Ding Zhijian (丁志健) was one of the dozens of victims who died in the catastrophic torrential rains which hit Beijing on July 21, 2012.
Ding probably suffocated to death in his locked SUV, which was trapped in the flooded Guangqumen Bridge in Beijing's Dongcheng District. He could neither open the vehicle's doors nor the top window after the engine flooded and became inoperative.
According to Qiu Yan, the widowed wife of Ding, her late husband dialed “110” (China's emergency phone number equivalent to the "911" in the United States) at around 7:40 pm but the line was busy. He then phoned his wife, who immediately set out to the scene to rescue him, but subsequently got stuck in traffic near the Tonghui River.
"I had no other choice but to run to [the scene]," Qiu told Hunan Satellite TV on Jul. 25 after her husband's funeral.
Confined to his locked car for almost three hours, Ding had probably already died or was in critical condition from lack of air in the vehicle by the time Qiu arrived.
"I arrived at the spot at around 8:10 pm to 8:20 pm and didn't see our car," Qiu said, "but I know it was there, somewhere inside the water."
By the time they pulled Ding's SUV out of water, it was already half past ten. Ding was rushed to hospital, but it was too late.
Qiu said she wouldn't have agreed to be interviewed on the program if not for vicious online rumors which questioned her husband's marital fidelity as well as his interactions with rescuers.
"My husband was out on business," Qiu said. "I didn't need to take any extra energy to explain the highly rumored 'third woman' scandal."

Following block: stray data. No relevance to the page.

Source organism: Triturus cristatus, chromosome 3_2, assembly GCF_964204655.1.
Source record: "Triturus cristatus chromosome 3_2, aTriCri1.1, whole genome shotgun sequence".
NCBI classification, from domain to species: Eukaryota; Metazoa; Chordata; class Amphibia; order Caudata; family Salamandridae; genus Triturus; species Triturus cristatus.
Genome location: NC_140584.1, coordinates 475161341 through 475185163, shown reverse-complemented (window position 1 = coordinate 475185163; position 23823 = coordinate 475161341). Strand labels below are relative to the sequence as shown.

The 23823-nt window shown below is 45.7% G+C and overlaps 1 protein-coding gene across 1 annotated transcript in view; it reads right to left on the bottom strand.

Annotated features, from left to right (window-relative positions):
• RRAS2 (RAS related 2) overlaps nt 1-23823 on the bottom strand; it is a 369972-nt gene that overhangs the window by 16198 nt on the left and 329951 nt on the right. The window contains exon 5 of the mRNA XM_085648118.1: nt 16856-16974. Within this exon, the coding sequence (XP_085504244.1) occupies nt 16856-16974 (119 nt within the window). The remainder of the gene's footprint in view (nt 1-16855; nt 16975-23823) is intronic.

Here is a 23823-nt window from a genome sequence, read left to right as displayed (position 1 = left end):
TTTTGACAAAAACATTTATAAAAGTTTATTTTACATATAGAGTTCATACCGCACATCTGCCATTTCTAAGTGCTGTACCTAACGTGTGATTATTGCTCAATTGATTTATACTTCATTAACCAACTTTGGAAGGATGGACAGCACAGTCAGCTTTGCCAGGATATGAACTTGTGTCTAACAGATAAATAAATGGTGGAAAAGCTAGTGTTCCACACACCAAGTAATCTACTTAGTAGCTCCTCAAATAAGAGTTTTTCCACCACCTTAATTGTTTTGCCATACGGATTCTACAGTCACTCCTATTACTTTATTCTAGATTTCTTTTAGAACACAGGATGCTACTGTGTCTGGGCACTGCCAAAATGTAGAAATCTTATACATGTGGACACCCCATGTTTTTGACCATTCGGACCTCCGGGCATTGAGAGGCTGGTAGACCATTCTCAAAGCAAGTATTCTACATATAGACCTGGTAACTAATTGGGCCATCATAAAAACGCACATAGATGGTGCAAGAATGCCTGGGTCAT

Born in 1978, Changzhou, Jiangsu Province, Ding was the director of the editorial department for "A A Bear" (《阿阿熊》), a children's magazine. A postgraduate of Peking University, he was both physically and mentally strong, his wife said on the program.
On the program, Qiu publicly thanked Wei An, a staff member from Bank of Communications for his efforts to try to rescue Ding. Amid the torrential rain, Wei took off his shirt and tried to swim to Ding's car after hearing Qiu's desperate calling. But his efforts were thwarted by the surging floodwater.
"He accompanied me until the last moment when my husband was pulled out of the car and visited him when his body was in hospital," Qiu said, "I gave my thanks to him on Weibo (China's equivalent of Twitter), but he just replied that he can't accept it because he feels so sad that he was unable to rescue [Ding]."
According to Caijing, a Chinese financial magazine, there were three video cameras near the site of the accident of the Guangqumen Bridge, but the Dongcheng Police Bureau said no videos have been yet available to review the accident.